Programmed by Amy Kazymerchyk
Ben Rivers in attendance
Ben Rivers' films picture a young human world in the early morning of time. A world where the clamour of human invention echoes in the deep mountain passes of geological evolution. Rivers' recent films are portraits of people in the interstices of society and their relationship to insular, hermetic spaces. Curator and writer Mark Waugh observes that Rivers' films are, “a documentary series, a eulogy and evocation of a dream of the wilderness. The post apocalyptic hallucinogenic world beyond the noise of the market place.” Waugh describes Rivers' ways of world making as a “psychic return to an elaborate universe made up of imaginary possibility…”
Through Rivers' cinematic time travels into the past and the future, temporality and perception collapse. The pandemonium of cosmic becoming rattles through auto scrap yards and tin can compost heaps. In these worlds, there is a seamless lineage between a lone horse tumbling in a snowy landscape and children driving race carts around a detritus strewn homestead. The imaginary possibility that has existed since the beginning of time is palpable in every natural and human invention and incidence of destruction.
Origin of the Species. 2008, 16mm, color, 15mins.
This is My Land. 2006, 16mm, b/w, sound (optical), 14mins.
Ah Liberty!. 2008, 16mm, b/w, scope, 19mins.
A World Rattled of Habit. 2008, 16mm, colour, sound (optical), 10mins.
Sordal. 2008, 16mm, colour, silent, 8mins.
I Know Where I'm Going. 2009, 16mm, color, scope, 30mins.
ARTIST TALK: WAYS OF WORLD MAKING
Wednesday June 30 2010 | Firemaking 7pm, Conversation 8pm
Spanish Banks Beach Google Map Directions (go a little further west to the blue line on this map)
Circuitous fireside chat touching on journeying, drifting, art making, wonder and potentiality with filmmaker Ben Rivers, visual artist Michael Drebert, filmmaker Chris Welsby and writer Bob Kull.
At the very end of Spanish Banks beach before the road goes up the hill towards UBC and the beach turns into Towers Beach. BYOB, food if you like, and dry wood if you can gather and transport it.
* Weather dependent. Please check this website on the 30th for confirmation or details of location change.
Ben Rivers: Much of my work concerns ‘ways of world-making’ – my own, the characters, and the viewers. In part, they are investigations into the real, the imagined, and the space between. This has inspired me to combine documentary and fictional methods. The films often begin with ‘documentary’ images, but they are not beholden to a set of facts. They are allowed to transform into something more slippery and elusive in the edit, where the work is really made. My work often evolves out of a response to places – actual places that I have found on travels, or constructed spaces such as model worlds or film sets. In recent years my interest in hermetic spaces has developed into an investigation of people and their relationship to specific, often sealed, surroundings and landscapes.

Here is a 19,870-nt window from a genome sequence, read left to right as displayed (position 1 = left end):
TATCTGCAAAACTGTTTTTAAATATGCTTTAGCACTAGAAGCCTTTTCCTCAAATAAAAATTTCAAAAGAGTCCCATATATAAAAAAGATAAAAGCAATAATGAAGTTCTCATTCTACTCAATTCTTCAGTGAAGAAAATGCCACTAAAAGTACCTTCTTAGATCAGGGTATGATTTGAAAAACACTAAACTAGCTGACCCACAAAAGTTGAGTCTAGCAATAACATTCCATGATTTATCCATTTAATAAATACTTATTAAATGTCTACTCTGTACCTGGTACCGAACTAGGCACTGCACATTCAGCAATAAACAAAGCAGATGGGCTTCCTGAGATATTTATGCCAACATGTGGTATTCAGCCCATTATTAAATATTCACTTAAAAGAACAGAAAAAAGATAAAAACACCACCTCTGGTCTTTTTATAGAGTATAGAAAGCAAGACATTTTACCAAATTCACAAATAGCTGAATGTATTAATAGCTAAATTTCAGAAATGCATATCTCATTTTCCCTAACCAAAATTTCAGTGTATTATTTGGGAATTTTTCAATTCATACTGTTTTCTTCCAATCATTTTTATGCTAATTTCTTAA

Michael Drebert's practice investigates quotidian actions and objects through subtle gestures of hope and sabotage. Potentiality figures strongly in his work: "An answer is not found before something is made. It isn’t even found once something is supposedly finished. The answer to a situation is to begin. "I am interested... in the radical potential of performative gestures as an agent for cultural investigation and positive change… identifying unorthodox solutions to seemingly unsolvable issues, such as injustice, hopelessness and dismal democratic standards."
Chris Welsby: In my single screen films and single channel videos the mechanics of film and video interact with the landscape in such a way that elemental processes—such as changes in light, the rise and fall of the tide or changes in wind direction—are given the space and time to participate in the process of representation. The resulting sequences of images make it possible to envisage a relationship between technology and nature based on principles other than exploitation and domination."
Bob Kull: In 2001 I traveled to a remote uninhabited island on the rainy, wind-swept coast of southern Chile. More than one hundred miles from other people, I built a shelter and lived alone for a year to explore the physical, emotional and spiritual effects of deep wilderness solitude. Here, through words, photographs, and videos, you can experience what it's like to live alone in the wilderness. Solitude is sometimes dark and difficult, but there is deep joy abiding in the flickering stillness. Moments when, as unexpected gift, boundaries and buffers dissolve and All is, as it always was, sacred and alive. Solitude can remind us there is no true spiritual freedom except through surrender to our own lives just as they are - here and now - in each moment.
Images: (top) I Know Where I'm Going, (middle) This is My Land, (nottom) Origin of the Species.